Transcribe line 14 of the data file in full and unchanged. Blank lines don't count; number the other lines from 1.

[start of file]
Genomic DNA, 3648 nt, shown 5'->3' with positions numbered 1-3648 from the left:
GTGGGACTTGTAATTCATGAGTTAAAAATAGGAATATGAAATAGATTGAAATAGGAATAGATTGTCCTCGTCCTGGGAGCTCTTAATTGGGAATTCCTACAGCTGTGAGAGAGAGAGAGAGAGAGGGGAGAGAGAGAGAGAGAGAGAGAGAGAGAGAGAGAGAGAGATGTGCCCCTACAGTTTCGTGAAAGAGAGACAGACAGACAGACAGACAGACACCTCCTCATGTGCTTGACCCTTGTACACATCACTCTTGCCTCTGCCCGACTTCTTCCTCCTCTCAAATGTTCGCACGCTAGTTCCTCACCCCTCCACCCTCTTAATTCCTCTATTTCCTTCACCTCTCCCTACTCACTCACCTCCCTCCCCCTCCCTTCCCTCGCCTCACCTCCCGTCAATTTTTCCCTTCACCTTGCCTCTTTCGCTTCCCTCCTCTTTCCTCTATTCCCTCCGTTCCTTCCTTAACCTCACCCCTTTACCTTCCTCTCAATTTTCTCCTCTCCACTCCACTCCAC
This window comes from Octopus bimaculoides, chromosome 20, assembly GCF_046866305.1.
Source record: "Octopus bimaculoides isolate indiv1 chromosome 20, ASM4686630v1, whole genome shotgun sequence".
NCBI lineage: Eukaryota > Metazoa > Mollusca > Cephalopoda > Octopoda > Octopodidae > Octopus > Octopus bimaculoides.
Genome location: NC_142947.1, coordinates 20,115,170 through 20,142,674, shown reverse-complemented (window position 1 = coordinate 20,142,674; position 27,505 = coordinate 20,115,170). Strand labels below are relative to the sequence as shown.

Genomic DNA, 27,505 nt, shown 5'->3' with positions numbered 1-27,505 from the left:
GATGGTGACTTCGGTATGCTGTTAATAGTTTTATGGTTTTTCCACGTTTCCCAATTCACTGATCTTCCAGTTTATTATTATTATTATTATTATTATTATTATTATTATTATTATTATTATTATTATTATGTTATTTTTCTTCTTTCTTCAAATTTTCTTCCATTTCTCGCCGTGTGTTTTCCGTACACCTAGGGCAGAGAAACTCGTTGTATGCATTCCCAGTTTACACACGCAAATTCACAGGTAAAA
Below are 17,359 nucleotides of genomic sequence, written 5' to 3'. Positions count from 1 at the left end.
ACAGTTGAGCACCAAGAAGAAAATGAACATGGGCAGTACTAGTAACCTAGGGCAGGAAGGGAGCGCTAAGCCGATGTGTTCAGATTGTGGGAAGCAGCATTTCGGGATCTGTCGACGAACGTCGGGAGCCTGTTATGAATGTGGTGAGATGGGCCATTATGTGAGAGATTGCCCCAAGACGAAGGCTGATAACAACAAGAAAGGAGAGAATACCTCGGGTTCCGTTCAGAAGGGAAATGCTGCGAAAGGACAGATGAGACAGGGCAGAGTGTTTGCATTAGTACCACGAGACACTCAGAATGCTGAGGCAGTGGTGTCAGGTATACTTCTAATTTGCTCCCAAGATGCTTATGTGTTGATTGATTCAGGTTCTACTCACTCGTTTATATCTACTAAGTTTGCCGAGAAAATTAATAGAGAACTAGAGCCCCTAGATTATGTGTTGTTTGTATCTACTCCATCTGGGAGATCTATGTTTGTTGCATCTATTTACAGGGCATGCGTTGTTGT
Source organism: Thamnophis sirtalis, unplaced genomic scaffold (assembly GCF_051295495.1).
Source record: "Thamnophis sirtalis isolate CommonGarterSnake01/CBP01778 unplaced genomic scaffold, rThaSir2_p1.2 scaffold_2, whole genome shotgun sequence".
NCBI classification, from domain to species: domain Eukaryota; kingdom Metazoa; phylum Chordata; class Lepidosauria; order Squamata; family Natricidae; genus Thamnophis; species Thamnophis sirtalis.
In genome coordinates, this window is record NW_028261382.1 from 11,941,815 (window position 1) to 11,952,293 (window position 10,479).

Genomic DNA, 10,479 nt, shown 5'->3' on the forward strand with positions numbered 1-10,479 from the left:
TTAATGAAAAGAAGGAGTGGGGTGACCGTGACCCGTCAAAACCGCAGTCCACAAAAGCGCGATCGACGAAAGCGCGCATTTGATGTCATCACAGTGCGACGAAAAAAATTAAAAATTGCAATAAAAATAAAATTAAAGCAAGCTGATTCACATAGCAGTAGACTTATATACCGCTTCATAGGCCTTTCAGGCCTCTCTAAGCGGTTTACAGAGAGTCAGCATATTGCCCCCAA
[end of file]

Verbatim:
In genome coordinates, this window is record NW_028261382.1 from 11,941,815 (window position 1) to 11,952,293 (window position 10,479).